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Biogeosciences An interactive open-access journal of the European Geosciences Union
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https://doi.org/10.5194/bg-2018-495
© Author(s) 2018. This work is distributed under
the Creative Commons Attribution 4.0 License.
https://doi.org/10.5194/bg-2018-495
© Author(s) 2018. This work is distributed under
the Creative Commons Attribution 4.0 License.

Research article 13 Dec 2018

Research article | 13 Dec 2018

Review status
This discussion paper is a preprint. It is a manuscript under review for the journal Biogeosciences (BG).

Underestimation of denitrification rates from field application of the 15N gas flux method and its correction by gas diffusion modelling

Reinhard Well1, Martin Maier2, Dominika Lewicka-Szczebak1, Jan-Reent Köster1, and Nicolas Ruoss1 Reinhard Well et al.
  • 1Thünen Institute, Climate-Smart Agriculture, Braunschweig, Germany
  • 2Forest Research Institute Baden-Württemberg, Dep. Soil and Environment, Freiburg, Germany

Abstract. Common methods for measuring soil denitrification in situ include monitoring the accumulation of 15N-labelled N2 and N2O evolved from 15N-labelled soil nitrate pool in closed chambers that are placed on the soil surface. Gas diffusion is considered to be the main transport process in the soil. Because accumulation of gases within the chamber decreases concentration gradients between soil and chamber over time, the surface efflux of gases decreases as well and gas production rates are underestimated if calculated from chamber concentrations without consideration of this mechanism. Moreover, concentration gradients to the non-labelled subsoil exist, inevitably causing downward diffusion of 15N labelled denitrification products. A numerical 3-D model for simulating gas diffusion in soil was used in order to determine the significance of this source of error. Results show that subsoil diffusion of 15N-labelled N2 and N2O – and thus potential underestimation of denitrification derived from chamber fluxes – increases with chamber deployment time as well as with increasing soil gas diffusivity. Simulations based on the range of typical soil gas diffusivities of unsaturated soils showed that the fraction of N2 and N2O evolved from 15N-labelled NO3 that is not emitted at the soil surface during one hour chamber closing is always significant with values up to > 50 % of total production due to accumulation in the pore space of the 15N-labelled soil and diffusive flux to the unlabelled subsoil. Empirical coefficients to calculate denitrification from surface fluxes were derived by modelling multiple scenarios with varying soil water content.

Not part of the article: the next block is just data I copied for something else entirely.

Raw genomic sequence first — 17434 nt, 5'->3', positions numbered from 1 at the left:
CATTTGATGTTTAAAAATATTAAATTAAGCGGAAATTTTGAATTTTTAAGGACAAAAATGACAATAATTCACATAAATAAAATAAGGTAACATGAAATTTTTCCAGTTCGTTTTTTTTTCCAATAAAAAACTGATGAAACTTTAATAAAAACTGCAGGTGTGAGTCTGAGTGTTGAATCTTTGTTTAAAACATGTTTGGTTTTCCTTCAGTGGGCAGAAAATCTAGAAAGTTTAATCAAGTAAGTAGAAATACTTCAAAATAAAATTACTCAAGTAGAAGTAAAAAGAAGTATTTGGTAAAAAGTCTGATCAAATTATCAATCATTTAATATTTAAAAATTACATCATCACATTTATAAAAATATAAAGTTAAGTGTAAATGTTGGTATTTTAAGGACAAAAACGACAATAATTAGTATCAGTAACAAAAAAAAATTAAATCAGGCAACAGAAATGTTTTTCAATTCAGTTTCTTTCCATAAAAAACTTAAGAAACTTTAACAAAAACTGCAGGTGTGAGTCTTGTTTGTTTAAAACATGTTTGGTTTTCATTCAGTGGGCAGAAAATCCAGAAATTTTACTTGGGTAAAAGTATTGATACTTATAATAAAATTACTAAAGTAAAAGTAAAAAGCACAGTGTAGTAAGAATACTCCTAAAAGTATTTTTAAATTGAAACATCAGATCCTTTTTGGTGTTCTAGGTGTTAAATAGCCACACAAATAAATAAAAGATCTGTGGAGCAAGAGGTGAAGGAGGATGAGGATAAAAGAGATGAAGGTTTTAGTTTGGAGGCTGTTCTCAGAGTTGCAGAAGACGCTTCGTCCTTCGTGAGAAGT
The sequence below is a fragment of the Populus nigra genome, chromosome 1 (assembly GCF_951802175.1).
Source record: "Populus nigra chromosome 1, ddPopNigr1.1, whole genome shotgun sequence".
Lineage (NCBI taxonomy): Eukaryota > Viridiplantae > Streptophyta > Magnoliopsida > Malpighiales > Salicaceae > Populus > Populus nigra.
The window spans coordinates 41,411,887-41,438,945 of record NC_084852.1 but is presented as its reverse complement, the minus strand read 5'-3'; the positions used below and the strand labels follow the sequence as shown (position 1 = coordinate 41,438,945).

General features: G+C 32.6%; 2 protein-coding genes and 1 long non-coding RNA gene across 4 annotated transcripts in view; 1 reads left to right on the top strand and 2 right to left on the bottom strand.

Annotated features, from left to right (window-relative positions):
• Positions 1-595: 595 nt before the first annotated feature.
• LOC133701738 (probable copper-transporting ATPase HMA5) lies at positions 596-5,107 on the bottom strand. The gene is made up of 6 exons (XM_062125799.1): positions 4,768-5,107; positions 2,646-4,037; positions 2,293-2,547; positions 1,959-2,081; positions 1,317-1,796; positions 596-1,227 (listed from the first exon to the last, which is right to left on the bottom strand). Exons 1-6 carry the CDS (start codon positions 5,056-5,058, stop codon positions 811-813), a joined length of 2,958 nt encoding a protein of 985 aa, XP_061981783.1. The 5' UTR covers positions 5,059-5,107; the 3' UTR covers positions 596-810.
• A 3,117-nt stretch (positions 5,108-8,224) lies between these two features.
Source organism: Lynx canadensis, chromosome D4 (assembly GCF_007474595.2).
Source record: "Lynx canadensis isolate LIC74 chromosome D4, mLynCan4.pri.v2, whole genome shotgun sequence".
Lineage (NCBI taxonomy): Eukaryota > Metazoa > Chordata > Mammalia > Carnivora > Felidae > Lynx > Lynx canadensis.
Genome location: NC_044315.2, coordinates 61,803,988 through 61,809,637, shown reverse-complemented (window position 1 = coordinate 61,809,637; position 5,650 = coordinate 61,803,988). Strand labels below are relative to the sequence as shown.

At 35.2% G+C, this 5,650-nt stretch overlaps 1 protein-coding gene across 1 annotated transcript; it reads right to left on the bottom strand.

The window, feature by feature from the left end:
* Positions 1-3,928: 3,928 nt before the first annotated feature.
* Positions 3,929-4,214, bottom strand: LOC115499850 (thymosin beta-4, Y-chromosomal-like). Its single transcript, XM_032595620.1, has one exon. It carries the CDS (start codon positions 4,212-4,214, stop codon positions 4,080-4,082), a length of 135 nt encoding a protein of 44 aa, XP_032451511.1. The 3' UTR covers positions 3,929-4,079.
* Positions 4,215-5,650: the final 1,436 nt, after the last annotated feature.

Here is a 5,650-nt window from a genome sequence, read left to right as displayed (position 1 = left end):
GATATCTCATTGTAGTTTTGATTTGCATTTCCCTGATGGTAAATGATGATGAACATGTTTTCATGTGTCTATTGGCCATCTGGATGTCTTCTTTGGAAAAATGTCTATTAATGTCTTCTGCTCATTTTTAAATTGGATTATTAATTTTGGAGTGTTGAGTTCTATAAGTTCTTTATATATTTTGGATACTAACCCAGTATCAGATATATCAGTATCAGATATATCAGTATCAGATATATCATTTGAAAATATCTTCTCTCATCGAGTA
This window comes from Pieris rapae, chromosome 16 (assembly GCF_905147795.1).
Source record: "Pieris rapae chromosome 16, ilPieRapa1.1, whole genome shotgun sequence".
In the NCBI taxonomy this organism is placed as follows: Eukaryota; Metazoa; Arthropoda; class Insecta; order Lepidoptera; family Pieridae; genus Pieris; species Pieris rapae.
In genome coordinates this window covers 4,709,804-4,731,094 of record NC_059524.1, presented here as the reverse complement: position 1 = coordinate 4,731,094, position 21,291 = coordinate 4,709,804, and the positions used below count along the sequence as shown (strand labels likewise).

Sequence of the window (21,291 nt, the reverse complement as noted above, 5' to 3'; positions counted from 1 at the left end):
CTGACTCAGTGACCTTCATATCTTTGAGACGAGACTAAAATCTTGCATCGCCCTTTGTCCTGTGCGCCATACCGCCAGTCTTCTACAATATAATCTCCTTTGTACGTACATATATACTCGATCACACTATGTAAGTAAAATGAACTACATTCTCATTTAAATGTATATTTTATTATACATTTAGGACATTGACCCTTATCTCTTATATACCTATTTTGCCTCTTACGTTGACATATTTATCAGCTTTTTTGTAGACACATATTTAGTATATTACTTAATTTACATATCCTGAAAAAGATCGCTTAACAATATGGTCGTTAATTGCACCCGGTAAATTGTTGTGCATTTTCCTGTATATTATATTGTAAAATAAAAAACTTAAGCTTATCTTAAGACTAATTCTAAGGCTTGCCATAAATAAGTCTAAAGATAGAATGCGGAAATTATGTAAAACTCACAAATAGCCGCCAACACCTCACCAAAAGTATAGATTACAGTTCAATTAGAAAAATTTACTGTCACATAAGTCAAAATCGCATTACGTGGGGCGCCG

Field experiments with arable silt loam soil for measuring denitrification with the 15N gas flux method were conducted to obtain direct evidence for the incomplete surface emission of gaseous denitrification products. We compared surface fluxes of 15N2 and 15N2O from 15N–labelled micro-plots confined by cylinders using the closed chamber method with cylinders open or closed at the bottom, finding 37 % higher surface fluxes with bottom closed. Modeling fluxes of this experiment confirmed this effect, however with a higher increase in surface flux of 89 %.

From our model and experimental results we conclude that field surface fluxes of 15N-labelled N2 and N2O severely underestimate denitrification rates if calculated from chamber accumulation only. The extent of this underestimation increases with closure time. Underestimation also occurs during laboratory incubations in closed systems due to pore space accumulation of 15N-labelled N2 and N2O. Due to this bias in past denitrification measurements, denitrification in soils might be more relevant than assumed to date. Corrected denitrification rates can be obtained by estimating subsurface flux and storage with our model. The observed deviation between experimental and modeled subsurface flux revealed the need for refined model evaluation which must include assessment of the spatial variability in diffusivity and production and the spatial dimension of the chamber.

Reinhard Well et al.
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Status: final response (author comments only)
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Reinhard Well et al.
Reinhard Well et al.
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